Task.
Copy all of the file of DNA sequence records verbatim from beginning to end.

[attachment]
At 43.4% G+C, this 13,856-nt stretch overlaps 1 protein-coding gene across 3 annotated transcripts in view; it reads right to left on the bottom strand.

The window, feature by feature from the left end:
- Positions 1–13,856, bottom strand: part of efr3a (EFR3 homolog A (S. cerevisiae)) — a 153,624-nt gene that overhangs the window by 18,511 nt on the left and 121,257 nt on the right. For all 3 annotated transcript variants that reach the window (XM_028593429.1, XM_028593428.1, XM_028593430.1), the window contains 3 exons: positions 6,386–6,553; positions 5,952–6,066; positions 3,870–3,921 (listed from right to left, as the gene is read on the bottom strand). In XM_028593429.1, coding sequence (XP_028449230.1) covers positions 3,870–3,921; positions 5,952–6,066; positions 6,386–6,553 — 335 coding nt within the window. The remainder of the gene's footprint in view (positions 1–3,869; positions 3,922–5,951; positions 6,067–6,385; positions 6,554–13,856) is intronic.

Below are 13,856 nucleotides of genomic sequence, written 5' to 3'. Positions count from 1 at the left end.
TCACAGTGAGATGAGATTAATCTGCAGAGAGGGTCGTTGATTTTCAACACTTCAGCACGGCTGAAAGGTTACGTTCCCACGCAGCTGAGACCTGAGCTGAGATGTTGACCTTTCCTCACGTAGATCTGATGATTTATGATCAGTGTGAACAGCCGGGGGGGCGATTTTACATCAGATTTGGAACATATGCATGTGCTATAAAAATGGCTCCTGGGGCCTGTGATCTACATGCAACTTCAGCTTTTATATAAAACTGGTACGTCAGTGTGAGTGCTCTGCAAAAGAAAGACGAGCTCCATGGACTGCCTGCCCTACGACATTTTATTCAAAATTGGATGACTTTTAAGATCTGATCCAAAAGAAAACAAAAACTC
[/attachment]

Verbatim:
At 43.4% G+C, this 13,856-nt stretch overlaps 1 protein-coding gene across 3 annotated transcripts in view; it reads right to left on the bottom strand.

The window, feature by feature from the left end:
- Positions 1–13,856, bottom strand: part of efr3a (EFR3 homolog A (S. cerevisiae)) — a 153,624-nt gene that overhangs the window by 18,511 nt on the left and 121,257 nt on the right. For all 3 annotated transcript variants that reach the window (XM_028593429.1, XM_028593428.1, XM_028593430.1), the window contains 3 exons: positions 6,386–6,553; positions 5,952–6,066; positions 3,870–3,921 (listed from right to left, as the gene is read on the bottom strand). In XM_028593429.1, coding sequence (XP_028449230.1) covers positions 3,870–3,921; positions 5,952–6,066; positions 6,386–6,553 — 335 coding nt within the window. The remainder of the gene's footprint in view (positions 1–3,869; positions 3,922–5,951; positions 6,067–6,385; positions 6,554–13,856) is intronic.

Below are 13,856 nucleotides of genomic sequence, written 5' to 3'. Positions count from 1 at the left end.
TCACAGTGAGATGAGATTAATCTGCAGAGAGGGTCGTTGATTTTCAACACTTCAGCACGGCTGAAAGGTTACGTTCCCACGCAGCTGAGACCTGAGCTGAGATGTTGACCTTTCCTCACGTAGATCTGATGATTTATGATCAGTGTGAACAGCCGGGGGGGCGATTTTACATCAGATTTGGAACATATGCATGTGCTATAAAAATGGCTCCTGGGGCCTGTGATCTACATGCAACTTCAGCTTTTATATAAAACTGGTACGTCAGTGTGAGTGCTCTGCAAAAGAAAGACGAGCTCCATGGACTGCCTGCCCTACGACATTTTATTCAAAATTGGATGACTTTTAAGATCTGATCCAAAAGAAAACAAAAACTC